What Lawyers Can Learn from the Odell Beckham Jr. Nike Lawsuit

Odell Beckham Jr. has attracted significant attention ever since his entry into the NFL from Louisiana State University. His unique fashion sense, combined with an impressive career that includes multiple Pro Bowl selections and a Super Bowl ring, has made him one of the most recognizable figures in sports.

While contemplating his next career move as a free agent meeting with various teams this winter, Beckham finds himself embroiled in a complex legal battle with retail giant Nike. He has filed a lawsuit against Nike, seeking a reformation of their contract and claiming damages of over $20 million for breach of contract and breach of the covenant of good faith and fair dealing.

Imagine that Beckham reaches out to a law firm to represent him – a once-in-a-lifetime opportunity. However, there’s a catch: neither the firm nor any of its members have experience handling cases in the required jurisdiction specified by the choice of forum clause. Additionally, they are unfamiliar with the substantive law of the state mentioned in the contract’s choice of law clause.

So, what can the lawyers do when faced with the challenge of handling such a case in an unfamiliar jurisdiction with no prior experience in its substantive law?

One valuable resource that can assist litigators in this situation is Practical Law’s recently released litigation playbook. This powerful tool provides litigators with jurisdiction-neutral Practice Notes that address breach of contract and contract-related claims. The playbook also offers a range of resources, including Standard Clauses, Checklists, and Q&As, both broadly applicable and specific to jurisdictions such as California, Florida, Illinois, New York, Pennsylvania, and Texas, with more to come.

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By reviewing Beckham’s case, lawyers can understand how they can utilize the Litigation Playbook when facing similar circumstances.

A Detailed Look at Odell Beckham Jr. vs. Nike

The crux of the complaint revolves around a disparity between Beckham’s original endorsement deal signed with Nike in March 2014 and the subsequent extension of that agreement beyond its initial three-year term.

According to the complaint, Beckham initially agreed to a deal that guaranteed him an annual sum of $45,000 for three years, along with a percentage of net sales for Nike products featuring his endorsement. The agreement also included a clause giving Nike the “right of first refusal” if they matched any offer made by a competitor after the contract’s expiration.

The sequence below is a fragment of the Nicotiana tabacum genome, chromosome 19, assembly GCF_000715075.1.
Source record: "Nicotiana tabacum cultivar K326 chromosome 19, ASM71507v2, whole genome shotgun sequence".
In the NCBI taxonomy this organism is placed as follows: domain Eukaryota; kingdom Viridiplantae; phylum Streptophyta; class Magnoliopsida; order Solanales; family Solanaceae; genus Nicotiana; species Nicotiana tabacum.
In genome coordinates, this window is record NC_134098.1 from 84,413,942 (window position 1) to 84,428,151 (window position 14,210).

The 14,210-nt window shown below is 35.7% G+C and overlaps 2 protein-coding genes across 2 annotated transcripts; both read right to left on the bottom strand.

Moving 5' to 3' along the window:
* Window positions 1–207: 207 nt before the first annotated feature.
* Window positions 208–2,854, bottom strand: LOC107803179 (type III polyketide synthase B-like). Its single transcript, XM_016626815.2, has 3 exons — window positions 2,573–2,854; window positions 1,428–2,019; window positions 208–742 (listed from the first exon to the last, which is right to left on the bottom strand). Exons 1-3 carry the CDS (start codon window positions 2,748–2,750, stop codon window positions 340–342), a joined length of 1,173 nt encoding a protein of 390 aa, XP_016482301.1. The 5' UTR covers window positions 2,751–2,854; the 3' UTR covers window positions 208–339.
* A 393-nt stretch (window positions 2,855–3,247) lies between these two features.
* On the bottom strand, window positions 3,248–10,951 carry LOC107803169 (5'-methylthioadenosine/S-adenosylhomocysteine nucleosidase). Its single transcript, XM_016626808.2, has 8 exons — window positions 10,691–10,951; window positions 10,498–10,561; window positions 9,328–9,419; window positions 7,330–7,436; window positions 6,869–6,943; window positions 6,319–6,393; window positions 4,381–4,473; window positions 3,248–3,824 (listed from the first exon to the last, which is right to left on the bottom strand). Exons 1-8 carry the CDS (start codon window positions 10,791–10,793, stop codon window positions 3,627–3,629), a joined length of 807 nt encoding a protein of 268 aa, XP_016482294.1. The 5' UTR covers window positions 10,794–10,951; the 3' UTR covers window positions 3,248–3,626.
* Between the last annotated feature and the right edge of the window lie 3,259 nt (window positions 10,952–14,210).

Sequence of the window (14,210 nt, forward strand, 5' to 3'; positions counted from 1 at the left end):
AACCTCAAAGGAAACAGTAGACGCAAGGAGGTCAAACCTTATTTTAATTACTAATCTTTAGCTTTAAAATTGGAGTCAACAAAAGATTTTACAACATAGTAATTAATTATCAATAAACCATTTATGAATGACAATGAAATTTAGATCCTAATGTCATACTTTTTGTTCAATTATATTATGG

After Adidas offered Beckham a new deal, including base salaries ranging from $3.2 million to $4.2 million, as well as guaranteed royalties and an extension based on “net sales” of specific products, Nike exercised their right of first refusal.

The crux of the complaint lies in a discrepancy between the “term sheet” outlining Nike’s decision to match the Adidas deal and a 2017 Extension Letter intended to formalize the terms into a Long Form Football Contract. During this process, Beckham alleges that there was a language alteration, unbeknownst to him or his Royalty Only brand, despite the agreement for Nike to mirror the terms of the proposed Adidas deal.

Beckham claims that this language change affected his compensation structure for certain years. Instead of being compensated based on the difference between “net sales” and his guaranteed royalties, the change resulted in compensation based on the difference between “earned royalties” and guaranteed royalties. It remains unclear whether this change was made in error or as a deliberate attempt by Nike to evade the previously agreed-upon terms.

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According to the complaint, “Even if Nike had intended to amend the Term Sheet, there was no knowledge or agreement by Mr. Beckham for such an amendment nor any consideration that could support an amendment that decreased the value of the contract to Mr. Beckham by tens of millions of dollars.”

Beckham also accuses Nike of actively suppressing the sale of its own products in order to limit his revenue and void the endorsement agreement. These actions, according to Beckham, constitute bad faith conduct by Nike. As a result, Beckham is seeking reformation of the Nike contract, damages for breach of contract and breach of the duty of good faith and fair dealing, as well as any other relief deemed appropriate by the court.

Navigating Unfamiliar Legal Territory with the Right Resources

In cases like this, having the right tools and up-to-date legal resources is crucial. Practical Law’s latest litigation playbook equips attorneys with the necessary resources to quickly and efficiently find applicable defenses, available relief, statute of limitations considerations, relevant precedents, and past rulings from the assigned judge, among other relevant items. These resources are invaluable when litigating in unfamiliar territory.

“To explore relevant litigation dealing with these claims, or others like it, consider the powerful new playbook, ‘Litigating a breach of contract action.’ Confidence is key when it comes to the courtroom, and the right resources will help get your client in the endzone.”

Garrity Traina